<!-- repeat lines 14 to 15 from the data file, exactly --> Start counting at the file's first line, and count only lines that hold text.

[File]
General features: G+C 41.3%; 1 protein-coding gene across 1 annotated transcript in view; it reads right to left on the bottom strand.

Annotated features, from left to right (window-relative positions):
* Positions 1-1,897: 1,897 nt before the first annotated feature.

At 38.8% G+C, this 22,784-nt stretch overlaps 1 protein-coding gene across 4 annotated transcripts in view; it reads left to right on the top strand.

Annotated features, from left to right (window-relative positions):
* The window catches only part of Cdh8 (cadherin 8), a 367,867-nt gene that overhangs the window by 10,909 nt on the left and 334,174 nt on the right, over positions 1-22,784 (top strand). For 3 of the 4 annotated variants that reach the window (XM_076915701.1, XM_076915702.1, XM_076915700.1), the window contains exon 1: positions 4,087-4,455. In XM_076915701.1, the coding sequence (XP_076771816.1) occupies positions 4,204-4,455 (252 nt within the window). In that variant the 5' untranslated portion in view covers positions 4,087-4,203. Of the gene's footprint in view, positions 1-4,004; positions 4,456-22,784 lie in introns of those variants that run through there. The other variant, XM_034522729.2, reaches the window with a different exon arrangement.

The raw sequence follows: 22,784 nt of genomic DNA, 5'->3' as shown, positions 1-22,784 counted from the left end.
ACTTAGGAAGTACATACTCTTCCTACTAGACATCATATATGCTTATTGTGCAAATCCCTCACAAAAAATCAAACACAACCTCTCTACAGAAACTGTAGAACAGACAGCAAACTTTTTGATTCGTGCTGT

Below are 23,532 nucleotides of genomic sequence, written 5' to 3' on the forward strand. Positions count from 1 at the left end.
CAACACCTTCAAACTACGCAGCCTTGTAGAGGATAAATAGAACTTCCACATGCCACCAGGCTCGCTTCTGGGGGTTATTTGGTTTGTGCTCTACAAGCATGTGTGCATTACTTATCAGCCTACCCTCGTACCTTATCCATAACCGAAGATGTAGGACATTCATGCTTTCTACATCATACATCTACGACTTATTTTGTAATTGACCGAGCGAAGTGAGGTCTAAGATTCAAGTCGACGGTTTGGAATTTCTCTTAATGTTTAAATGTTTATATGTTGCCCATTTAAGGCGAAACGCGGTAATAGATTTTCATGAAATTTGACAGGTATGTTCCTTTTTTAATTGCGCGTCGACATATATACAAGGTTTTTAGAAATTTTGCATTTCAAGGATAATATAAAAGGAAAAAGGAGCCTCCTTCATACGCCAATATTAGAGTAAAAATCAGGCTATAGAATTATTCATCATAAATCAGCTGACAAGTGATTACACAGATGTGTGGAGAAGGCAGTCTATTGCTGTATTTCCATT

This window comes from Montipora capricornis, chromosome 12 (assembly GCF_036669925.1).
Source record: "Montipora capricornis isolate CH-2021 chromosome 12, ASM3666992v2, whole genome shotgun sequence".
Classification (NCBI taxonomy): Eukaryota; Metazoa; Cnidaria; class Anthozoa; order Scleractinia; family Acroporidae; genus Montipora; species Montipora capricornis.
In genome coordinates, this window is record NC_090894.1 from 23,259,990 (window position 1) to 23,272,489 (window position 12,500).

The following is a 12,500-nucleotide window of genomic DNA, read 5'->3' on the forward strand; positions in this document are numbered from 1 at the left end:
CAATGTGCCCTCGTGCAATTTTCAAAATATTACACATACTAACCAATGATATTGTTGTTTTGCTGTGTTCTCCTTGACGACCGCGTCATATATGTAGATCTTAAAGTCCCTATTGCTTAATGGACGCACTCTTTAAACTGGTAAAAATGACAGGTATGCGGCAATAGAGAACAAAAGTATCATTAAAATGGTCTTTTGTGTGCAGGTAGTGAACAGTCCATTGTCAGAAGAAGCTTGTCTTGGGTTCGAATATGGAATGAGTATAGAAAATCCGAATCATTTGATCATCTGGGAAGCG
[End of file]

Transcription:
In genome coordinates, this window is record NC_090894.1 from 23,259,990 (window position 1) to 23,272,489 (window position 12,500).

The following is a 12,500-nucleotide window of genomic DNA, read 5'->3' on the forward strand; positions in this document are numbered from 1 at the left end: